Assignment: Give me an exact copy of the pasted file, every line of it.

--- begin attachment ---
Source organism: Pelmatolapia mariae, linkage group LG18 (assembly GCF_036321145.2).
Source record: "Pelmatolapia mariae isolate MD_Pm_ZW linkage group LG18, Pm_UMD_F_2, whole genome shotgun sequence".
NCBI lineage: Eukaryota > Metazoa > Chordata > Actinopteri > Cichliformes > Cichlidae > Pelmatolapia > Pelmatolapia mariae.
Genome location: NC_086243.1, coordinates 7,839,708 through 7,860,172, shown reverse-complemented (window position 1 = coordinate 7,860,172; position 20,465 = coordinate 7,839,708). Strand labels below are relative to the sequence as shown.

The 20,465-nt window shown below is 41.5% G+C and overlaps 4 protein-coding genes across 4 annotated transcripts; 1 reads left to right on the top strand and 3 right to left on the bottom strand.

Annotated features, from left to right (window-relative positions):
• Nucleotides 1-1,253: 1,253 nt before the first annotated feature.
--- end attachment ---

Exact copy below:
Source organism: Pelmatolapia mariae, linkage group LG18 (assembly GCF_036321145.2).
Source record: "Pelmatolapia mariae isolate MD_Pm_ZW linkage group LG18, Pm_UMD_F_2, whole genome shotgun sequence".
NCBI lineage: Eukaryota > Metazoa > Chordata > Actinopteri > Cichliformes > Cichlidae > Pelmatolapia > Pelmatolapia mariae.
Genome location: NC_086243.1, coordinates 7,839,708 through 7,860,172, shown reverse-complemented (window position 1 = coordinate 7,860,172; position 20,465 = coordinate 7,839,708). Strand labels below are relative to the sequence as shown.

The 20,465-nt window shown below is 41.5% G+C and overlaps 4 protein-coding genes across 4 annotated transcripts; 1 reads left to right on the top strand and 3 right to left on the bottom strand.

Annotated features, from left to right (window-relative positions):
• Nucleotides 1-1,253: 1,253 nt before the first annotated feature.